Strawn, a senior insurance executive who won this year’s Trans-Mississippi Senior, came from a 2-try deficit to Simson after 12 holes by winning numbers 14, 15 and 16 to take a 1-1 lead. Then he and Simson, the owner of 44 Carolinas Golf Association titles, shockingly posted match-matching triple 7 bogeys on the 17th hole; Simson put the skull in a greenside bunker shot out of bounds after Strawn’s approach flew long and down the road. Simson bounced back and coldly converted an 8-foot birdie putt on the par-5 18 to force extra holes, only to hit a bad drive on the No. 19 that led to a bogey. Strawn two putts from 35 feet to advance.

“Obviously Paul is a legend in amateur golf and to have the opportunity to play against him is an honour,” said Strawn, who lost to Gunthorpe in the quarter-finals a year ago. “I don’t think any of us have had their best games. To make two 30-40 foot putts in these windy conditions, I think is more difficult than making an 8 or 10 foot putt. I was very proud of my lag putting.

Royak and Newsom will have a rematch of their thrilling 2019 final at Old Chatham Golf Club in Durham, North Carolina, won by the first-place finisher. Royak qualified for the quarters by winning four straight holes from the No. 13 to defeat 2016 finalist Matt Sughrue of Arlington, Va. 3 and 2. That streak included three straight birdies and a par on the 16th hole which ended the game. .

“My game is in very good shape,” Royak said. “I almost put extra pressure on myself because I played well when I got here. So if I keep this level of play, I think I can win every game. If I don’t give any holes, just play my game, I should be able to survive.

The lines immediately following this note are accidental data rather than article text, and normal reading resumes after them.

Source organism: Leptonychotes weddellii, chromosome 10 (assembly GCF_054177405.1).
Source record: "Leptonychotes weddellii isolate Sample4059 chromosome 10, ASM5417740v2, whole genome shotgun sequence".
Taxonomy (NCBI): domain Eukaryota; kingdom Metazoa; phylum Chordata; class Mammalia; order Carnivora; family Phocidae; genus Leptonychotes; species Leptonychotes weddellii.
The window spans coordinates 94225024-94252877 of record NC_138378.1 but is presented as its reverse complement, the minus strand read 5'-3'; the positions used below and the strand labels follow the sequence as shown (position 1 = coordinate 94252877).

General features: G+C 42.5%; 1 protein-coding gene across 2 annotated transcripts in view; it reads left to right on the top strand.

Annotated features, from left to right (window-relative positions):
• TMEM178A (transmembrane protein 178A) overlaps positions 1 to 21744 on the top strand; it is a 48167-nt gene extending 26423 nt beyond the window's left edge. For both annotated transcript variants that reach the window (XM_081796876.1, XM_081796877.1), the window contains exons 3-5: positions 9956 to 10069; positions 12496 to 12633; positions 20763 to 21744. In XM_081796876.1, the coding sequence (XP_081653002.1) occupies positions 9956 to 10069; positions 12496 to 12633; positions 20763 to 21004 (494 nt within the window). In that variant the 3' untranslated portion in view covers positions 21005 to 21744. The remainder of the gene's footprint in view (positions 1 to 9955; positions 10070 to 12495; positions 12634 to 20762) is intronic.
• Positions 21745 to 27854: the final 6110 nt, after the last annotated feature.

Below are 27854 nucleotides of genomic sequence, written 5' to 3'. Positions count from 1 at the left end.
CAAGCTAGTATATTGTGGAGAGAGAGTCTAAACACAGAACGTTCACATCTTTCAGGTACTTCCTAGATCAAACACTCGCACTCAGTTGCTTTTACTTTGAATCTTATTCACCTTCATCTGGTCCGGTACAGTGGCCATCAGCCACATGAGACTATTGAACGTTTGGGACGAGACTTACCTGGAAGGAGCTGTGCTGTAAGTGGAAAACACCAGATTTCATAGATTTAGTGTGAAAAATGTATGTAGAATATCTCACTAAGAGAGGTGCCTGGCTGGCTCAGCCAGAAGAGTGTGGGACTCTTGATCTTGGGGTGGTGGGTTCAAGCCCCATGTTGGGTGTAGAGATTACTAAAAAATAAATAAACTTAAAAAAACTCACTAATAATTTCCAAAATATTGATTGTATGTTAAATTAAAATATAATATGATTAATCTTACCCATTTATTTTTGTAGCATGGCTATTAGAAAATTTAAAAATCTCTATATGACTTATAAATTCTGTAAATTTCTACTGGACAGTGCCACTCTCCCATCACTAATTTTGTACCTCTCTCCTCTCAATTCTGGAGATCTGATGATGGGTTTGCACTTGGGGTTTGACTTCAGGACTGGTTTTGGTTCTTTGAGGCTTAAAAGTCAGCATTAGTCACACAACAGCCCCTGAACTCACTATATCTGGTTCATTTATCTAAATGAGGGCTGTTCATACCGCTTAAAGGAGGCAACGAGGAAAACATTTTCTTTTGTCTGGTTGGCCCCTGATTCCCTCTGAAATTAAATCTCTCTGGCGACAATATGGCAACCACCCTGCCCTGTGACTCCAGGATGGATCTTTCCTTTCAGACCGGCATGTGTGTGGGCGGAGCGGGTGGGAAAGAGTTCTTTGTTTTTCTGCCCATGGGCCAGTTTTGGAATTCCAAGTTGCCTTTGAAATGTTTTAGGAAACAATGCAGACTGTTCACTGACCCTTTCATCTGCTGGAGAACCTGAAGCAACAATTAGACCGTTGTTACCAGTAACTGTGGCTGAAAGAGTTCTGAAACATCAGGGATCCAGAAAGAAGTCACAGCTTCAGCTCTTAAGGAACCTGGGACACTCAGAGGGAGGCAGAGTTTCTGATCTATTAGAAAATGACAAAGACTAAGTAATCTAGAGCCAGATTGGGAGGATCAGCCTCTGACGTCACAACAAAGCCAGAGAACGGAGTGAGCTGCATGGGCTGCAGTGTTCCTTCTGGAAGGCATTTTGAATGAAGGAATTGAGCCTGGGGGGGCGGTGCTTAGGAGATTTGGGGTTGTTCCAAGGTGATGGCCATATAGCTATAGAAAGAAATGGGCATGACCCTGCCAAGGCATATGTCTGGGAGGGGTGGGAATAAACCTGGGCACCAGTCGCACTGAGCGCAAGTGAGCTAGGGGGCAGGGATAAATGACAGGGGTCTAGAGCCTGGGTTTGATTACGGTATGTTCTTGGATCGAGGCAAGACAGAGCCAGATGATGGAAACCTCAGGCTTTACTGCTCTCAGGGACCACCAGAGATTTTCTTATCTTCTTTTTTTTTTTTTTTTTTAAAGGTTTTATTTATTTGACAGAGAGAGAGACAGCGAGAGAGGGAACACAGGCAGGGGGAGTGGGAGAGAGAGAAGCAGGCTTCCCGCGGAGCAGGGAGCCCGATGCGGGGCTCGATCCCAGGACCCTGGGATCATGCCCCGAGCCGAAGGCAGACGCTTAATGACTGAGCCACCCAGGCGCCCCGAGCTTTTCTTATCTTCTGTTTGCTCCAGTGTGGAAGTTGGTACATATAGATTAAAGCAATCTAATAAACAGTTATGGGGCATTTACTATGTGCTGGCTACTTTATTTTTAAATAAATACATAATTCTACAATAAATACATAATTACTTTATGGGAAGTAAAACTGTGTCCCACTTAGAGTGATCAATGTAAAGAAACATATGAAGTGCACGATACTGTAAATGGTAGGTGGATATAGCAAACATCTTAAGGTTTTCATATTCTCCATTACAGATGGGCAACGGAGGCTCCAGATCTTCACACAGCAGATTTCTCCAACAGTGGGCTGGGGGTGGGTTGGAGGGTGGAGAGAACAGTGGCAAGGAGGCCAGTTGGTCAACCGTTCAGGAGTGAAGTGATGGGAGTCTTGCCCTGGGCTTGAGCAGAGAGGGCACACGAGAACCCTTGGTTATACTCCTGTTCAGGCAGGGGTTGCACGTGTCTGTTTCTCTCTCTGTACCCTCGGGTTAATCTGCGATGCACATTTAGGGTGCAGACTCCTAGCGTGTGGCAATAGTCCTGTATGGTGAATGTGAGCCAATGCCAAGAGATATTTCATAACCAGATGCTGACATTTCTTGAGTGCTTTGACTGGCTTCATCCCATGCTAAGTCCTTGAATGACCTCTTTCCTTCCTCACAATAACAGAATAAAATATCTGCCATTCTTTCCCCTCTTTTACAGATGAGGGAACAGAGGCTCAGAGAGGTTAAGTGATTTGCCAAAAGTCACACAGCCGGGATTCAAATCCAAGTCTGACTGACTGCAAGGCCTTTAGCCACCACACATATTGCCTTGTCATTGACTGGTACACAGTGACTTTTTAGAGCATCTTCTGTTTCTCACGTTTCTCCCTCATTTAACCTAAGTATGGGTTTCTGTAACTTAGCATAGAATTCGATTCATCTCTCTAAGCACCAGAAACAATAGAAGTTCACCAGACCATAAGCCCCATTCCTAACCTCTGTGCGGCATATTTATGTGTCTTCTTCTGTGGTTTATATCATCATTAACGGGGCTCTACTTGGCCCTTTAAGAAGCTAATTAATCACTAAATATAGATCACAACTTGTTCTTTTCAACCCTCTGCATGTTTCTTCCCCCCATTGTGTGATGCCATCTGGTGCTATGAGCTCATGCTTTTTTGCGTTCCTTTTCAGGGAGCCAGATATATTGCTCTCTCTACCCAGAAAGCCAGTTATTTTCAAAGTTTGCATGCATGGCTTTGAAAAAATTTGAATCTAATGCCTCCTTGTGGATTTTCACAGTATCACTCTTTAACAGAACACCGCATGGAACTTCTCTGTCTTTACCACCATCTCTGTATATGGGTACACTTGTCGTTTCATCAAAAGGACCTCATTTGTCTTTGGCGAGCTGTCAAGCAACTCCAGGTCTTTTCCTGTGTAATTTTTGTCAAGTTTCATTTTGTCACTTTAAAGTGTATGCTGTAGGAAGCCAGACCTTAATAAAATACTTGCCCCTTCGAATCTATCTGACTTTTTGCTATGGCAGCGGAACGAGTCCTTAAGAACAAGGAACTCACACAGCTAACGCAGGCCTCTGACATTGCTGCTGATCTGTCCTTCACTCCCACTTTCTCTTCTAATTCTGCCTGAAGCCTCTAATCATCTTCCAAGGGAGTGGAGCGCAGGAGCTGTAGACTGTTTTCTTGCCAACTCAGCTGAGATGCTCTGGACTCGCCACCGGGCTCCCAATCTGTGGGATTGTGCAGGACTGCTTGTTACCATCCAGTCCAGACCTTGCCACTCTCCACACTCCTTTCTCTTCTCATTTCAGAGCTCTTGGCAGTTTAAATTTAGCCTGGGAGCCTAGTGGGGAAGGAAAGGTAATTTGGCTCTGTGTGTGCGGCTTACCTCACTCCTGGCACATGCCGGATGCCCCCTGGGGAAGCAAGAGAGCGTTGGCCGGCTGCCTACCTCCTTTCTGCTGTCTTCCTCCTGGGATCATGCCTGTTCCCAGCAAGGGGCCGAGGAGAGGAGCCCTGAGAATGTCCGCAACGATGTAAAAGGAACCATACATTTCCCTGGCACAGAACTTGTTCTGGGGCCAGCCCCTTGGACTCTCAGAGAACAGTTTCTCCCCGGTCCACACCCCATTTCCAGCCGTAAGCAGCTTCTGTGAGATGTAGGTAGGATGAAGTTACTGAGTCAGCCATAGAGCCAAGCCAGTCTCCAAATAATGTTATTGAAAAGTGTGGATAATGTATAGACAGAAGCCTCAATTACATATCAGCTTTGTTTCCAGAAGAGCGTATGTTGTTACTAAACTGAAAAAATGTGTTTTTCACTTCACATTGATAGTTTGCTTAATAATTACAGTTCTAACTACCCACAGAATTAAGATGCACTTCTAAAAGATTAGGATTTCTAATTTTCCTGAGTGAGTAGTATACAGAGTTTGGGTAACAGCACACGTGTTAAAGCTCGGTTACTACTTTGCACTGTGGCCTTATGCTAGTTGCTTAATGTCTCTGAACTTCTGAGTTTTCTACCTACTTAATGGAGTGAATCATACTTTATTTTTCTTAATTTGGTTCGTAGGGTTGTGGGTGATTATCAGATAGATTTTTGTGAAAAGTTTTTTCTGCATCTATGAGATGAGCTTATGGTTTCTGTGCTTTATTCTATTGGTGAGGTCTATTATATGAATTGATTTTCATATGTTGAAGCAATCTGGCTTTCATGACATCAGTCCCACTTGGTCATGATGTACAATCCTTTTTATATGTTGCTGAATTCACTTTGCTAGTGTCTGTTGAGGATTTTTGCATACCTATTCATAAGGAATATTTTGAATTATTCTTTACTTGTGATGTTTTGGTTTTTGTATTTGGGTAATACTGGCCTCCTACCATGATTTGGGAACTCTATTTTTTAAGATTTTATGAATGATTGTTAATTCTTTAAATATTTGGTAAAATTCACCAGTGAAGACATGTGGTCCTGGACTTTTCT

Newsom, an eye surgeon, knocked out Mitch Wilson, of Kalamazoo, Michigan, by the same margin of 3 and 2.

Hanzel, 65, of Savannah, Georgia, continued his Houdini act in this championship. On Monday, the retired doctor who has type 1 diabetes, recovered from a 4-try deficit with eight to play to pass Rupert Kellock. In the round of 16, he edged 2017 champion Sean Knapp of Oakmont, Pa., by two holes with four to play, then took the numbers 15, 17 and 18 to claim a 1-up win. Hanzel, the only golfer in USGA history to play matches in the US Amateur, US Mid-Amateur and US Senior Amateur in the same year (2012), birdied the 15th and 18th hole par-5.

It was Hanzel and Knapp’s third meeting in the U.S. senior amateur; Knapp won in 2017 (round of 16) and 2018 (quarterfinals) when Knapp lost the title match to Jeff Wilson.

Jensen, looking to become the first Englishman to win this title, knocked out 2013 USA Mid-Amateur Champion and 2023 USA Walker Cup captain Michael McCoy. The 56-year-old won numbers 11-13 to take a lead of 2 and closed out the 2022 British Senior Amateur Champion with winning pars at 16 and 17.

Frazier has a shot at becoming the championship’s first left-handed champion with a 22-hole win over Wayne Fredrick in the round of 32 and a 2-and-1 win over Canada’s Peter Detemple in the round of 16. He opened a close match with a par winner on No. 16 and a bogey winner on 17.

And after

The quarter-final and semi-final matches will take place on Wednesday, starting at 7:30 a.m. EDT. Semi-final matches are scheduled for 1:15 p.m. and 1:30 p.m. Thursday’s 18-hole championship match begins at 8:30 a.m.